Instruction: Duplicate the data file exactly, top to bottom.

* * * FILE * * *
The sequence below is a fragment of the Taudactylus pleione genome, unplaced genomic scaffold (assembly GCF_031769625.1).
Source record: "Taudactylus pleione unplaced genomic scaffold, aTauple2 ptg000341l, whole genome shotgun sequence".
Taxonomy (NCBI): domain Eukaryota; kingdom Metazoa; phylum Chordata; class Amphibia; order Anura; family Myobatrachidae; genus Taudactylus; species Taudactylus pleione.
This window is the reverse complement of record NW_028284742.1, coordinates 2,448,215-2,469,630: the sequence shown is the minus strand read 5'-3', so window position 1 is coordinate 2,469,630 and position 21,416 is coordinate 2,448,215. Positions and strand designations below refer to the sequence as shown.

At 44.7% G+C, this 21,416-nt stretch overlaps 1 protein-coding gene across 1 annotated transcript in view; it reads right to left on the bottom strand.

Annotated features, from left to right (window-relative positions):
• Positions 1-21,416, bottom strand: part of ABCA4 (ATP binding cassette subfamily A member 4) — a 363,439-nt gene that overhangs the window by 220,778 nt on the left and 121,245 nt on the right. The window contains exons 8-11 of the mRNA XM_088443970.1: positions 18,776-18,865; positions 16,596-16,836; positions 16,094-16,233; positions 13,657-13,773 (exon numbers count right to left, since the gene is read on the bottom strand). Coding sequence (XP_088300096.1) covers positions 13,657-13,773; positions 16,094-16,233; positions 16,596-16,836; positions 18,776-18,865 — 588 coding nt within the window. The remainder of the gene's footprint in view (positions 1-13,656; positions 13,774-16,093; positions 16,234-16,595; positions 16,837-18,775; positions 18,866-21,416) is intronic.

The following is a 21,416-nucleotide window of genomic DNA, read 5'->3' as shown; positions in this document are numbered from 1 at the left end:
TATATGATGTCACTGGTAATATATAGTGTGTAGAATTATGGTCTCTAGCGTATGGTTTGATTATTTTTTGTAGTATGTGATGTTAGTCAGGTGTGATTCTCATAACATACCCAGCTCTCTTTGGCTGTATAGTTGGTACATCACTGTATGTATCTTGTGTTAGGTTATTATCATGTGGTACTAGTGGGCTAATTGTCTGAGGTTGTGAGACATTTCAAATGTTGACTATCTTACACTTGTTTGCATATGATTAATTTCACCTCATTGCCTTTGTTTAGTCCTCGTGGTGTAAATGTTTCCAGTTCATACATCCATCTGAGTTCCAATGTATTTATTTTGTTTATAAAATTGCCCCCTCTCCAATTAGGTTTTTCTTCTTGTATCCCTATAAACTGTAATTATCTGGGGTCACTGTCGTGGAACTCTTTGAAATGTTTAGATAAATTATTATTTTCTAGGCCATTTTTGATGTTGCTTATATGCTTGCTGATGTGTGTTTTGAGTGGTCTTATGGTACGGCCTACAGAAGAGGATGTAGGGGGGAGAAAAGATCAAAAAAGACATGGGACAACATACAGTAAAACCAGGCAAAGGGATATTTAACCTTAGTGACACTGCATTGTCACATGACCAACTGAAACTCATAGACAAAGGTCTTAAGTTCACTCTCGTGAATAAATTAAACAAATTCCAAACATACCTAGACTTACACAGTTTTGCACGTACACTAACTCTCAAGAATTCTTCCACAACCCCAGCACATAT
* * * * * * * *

The sequence below is a fragment of the Taudactylus pleione genome, unplaced genomic scaffold (assembly GCF_031769625.1).
Source record: "Taudactylus pleione unplaced genomic scaffold, aTauple2 ptg000341l, whole genome shotgun sequence".
Taxonomy (NCBI): domain Eukaryota; kingdom Metazoa; phylum Chordata; class Amphibia; order Anura; family Myobatrachidae; genus Taudactylus; species Taudactylus pleione.
This window is the reverse complement of record NW_028284742.1, coordinates 2,448,215-2,469,630: the sequence shown is the minus strand read 5'-3', so window position 1 is coordinate 2,469,630 and position 21,416 is coordinate 2,448,215. Positions and strand designations below refer to the sequence as shown.

At 44.7% G+C, this 21,416-nt stretch overlaps 1 protein-coding gene across 1 annotated transcript in view; it reads right to left on the bottom strand.

Annotated features, from left to right (window-relative positions):
• Positions 1-21,416, bottom strand: part of ABCA4 (ATP binding cassette subfamily A member 4) — a 363,439-nt gene that overhangs the window by 220,778 nt on the left and 121,245 nt on the right. The window contains exons 8-11 of the mRNA XM_088443970.1: positions 18,776-18,865; positions 16,596-16,836; positions 16,094-16,233; positions 13,657-13,773 (exon numbers count right to left, since the gene is read on the bottom strand). Coding sequence (XP_088300096.1) covers positions 13,657-13,773; positions 16,094-16,233; positions 16,596-16,836; positions 18,776-18,865 — 588 coding nt within the window. The remainder of the gene's footprint in view (positions 1-13,656; positions 13,774-16,093; positions 16,234-16,595; positions 16,837-18,775; positions 18,866-21,416) is intronic.

The following is a 21,416-nucleotide window of genomic DNA, read 5'->3' as shown; positions in this document are numbered from 1 at the left end:
TATATGATGTCACTGGTAATATATAGTGTGTAGAATTATGGTCTCTAGCGTATGGTTTGATTATTTTTTGTAGTATGTGATGTTAGTCAGGTGTGATTCTCATAACATACCCAGCTCTCTTTGGCTGTATAGTTGGTACATCACTGTATGTATCTTGTGTTAGGTTATTATCATGTGGTACTAGTGGGCTAATTGTCTGAGGTTGTGAGACATTTCAAATGTTGACTATCTTACACTTGTTTGCATATGATTAATTTCACCTCATTGCCTTTGTTTAGTCCTCGTGGTGTAAATGTTTCCAGTTCATACATCCATCTGAGTTCCAATGTATTTATTTTGTTTATAAAATTGCCCCCTCTCCAATTAGGTTTTTCTTCTTGTATCCCTATAAACTGTAATTATCTGGGGTCACTGTCGTGGAACTCTTTGAAATGTTTAGATAAATTATTATTTTCTAGGCCATTTTTGATGTTGCTTATATGCTTGCTGATGTGTGTTTTGAGTGGTCTTATGGTACGGCCTACAGAAGAGGATGTAGGGGGGAGAAAAGATCAAAAAAGACATGGGACAACATACAGTAAAACCAGGCAAAGGGATATTTAACCTTAGTGACACTGCATTGTCACATGACCAACTGAAACTCATAGACAAAGGTCTTAAGTTCACTCTCGTGAATAAATTAAACAAATTCCAAACATACCTAGACTTACACAGTTTTGCACGTACACTAACTCTCAAGAATTCTTCCACAACCCCAGCACATAT